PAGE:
By Na'eem Jeenah

As the Tunisian uprising gained momentum after four weeks of protests and former president Zine el-Abidine Ben Ali was spirited out of the country, questions were being asked about “who next” would face the “Tunisia effect” and whether the North African country was the first of a set of dominoes to fall across the Arab world.

We now know that Egypt was next—even if that country’s president stubbornly refuses to go anywhere. But there is no set of dominoes that will result in despots fleeing their countries or being forced into early retirement.

Books

Outsourcing Repression

September 26, 2019

Outsourcing Repression is a collection of analyses and essays on the roots, manifestations and consequences of...

The Battle for Justice in Palestine

December 22, 2015

Buy your copy now Winner of the 2014 Palestine Book Award Efforts to achieve a “two-state solution” have fin...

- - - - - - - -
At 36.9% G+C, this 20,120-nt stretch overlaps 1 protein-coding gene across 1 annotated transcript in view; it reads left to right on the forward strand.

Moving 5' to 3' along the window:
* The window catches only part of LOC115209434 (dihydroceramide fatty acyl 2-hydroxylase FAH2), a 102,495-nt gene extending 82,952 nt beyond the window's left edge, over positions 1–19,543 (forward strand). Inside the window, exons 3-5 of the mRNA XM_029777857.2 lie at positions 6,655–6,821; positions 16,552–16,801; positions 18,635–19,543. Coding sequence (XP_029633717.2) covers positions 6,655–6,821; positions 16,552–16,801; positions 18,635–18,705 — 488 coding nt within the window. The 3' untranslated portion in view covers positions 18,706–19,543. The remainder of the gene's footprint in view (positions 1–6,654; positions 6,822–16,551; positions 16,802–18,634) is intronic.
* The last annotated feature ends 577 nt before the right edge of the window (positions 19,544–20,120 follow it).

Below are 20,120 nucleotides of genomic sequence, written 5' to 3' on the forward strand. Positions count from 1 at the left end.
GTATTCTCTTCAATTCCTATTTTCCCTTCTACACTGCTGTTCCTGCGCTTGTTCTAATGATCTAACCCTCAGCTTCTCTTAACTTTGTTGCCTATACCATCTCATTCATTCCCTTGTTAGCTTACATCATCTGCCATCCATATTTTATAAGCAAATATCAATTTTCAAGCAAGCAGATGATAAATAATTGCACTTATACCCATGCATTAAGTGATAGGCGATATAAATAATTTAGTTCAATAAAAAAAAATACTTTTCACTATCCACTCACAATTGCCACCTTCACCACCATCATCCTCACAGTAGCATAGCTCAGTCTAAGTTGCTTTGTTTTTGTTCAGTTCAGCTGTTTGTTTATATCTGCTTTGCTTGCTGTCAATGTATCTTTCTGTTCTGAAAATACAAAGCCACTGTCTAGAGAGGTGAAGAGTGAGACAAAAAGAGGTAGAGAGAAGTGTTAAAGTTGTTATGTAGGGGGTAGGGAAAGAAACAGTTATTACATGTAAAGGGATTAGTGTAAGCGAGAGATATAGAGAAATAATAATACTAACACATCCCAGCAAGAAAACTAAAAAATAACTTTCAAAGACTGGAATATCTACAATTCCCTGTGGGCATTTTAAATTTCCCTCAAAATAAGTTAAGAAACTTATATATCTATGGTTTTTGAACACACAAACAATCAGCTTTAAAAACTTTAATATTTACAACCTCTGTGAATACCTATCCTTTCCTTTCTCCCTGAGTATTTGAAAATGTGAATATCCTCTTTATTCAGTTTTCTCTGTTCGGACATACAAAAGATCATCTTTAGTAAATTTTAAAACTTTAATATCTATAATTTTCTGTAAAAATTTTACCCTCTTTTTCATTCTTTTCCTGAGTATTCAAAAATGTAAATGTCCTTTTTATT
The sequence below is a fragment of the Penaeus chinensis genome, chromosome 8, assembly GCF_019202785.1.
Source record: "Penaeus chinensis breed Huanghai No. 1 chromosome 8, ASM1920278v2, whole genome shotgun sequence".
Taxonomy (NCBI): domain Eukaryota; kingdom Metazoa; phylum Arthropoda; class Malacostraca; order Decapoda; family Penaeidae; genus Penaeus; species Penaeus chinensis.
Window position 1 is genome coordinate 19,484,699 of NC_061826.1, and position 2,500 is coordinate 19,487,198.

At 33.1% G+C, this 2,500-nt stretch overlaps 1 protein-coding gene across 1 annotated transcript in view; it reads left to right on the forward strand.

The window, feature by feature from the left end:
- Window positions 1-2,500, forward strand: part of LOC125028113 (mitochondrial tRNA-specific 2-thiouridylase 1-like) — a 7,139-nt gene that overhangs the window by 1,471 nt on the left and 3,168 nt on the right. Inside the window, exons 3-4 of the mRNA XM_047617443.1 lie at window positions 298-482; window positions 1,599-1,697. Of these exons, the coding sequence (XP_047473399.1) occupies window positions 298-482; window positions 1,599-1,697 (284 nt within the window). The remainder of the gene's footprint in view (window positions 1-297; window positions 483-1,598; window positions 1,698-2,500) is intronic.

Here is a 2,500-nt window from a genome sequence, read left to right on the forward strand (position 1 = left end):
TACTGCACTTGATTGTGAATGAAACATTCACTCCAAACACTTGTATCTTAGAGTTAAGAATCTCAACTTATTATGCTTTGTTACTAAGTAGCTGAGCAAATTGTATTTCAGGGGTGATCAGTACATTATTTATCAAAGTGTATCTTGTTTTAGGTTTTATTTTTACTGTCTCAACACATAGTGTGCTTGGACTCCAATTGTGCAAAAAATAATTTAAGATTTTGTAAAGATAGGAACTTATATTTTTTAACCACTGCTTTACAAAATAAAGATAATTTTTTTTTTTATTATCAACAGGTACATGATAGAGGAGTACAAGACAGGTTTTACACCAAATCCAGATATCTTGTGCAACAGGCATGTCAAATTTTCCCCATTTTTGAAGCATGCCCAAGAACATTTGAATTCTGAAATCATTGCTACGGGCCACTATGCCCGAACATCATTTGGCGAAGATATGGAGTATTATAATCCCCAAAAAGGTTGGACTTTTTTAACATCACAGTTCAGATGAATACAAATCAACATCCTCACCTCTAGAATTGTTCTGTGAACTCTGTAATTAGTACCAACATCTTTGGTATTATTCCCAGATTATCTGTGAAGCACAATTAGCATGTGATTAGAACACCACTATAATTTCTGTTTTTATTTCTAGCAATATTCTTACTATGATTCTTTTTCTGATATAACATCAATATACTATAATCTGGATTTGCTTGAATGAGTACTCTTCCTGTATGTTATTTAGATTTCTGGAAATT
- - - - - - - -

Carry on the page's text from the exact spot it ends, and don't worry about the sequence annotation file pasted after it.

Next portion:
Lineages of Revolt: Issues of Contemporary Capitalism in the Middle East

October 29, 2015

Buy your copy now While the outcomes of the tumultuous uprisings that continue to transfix the Arab world rem...

Tomorrow's Battlefield: US Proxy Wars and Secret Ops in Africa

October 13, 2015

Buy your copy now You won’t see segments about it on the nightly news or read about it on the front page of A...

What is AMEC?

What is AMEC?

Established in 1998, the Afro-Middle East Centre (AMEC) aims to foster, produce and disseminate the highest quality of research on the Middle East, to maintain public discussion and to help shape the public discourse on issues related to the Middle East. Amec's research includes relations between Africa and the Middle East.

Read More

Follow Us On Twitter

Find Us on Facebook

Like us on facebook

Like on Facebook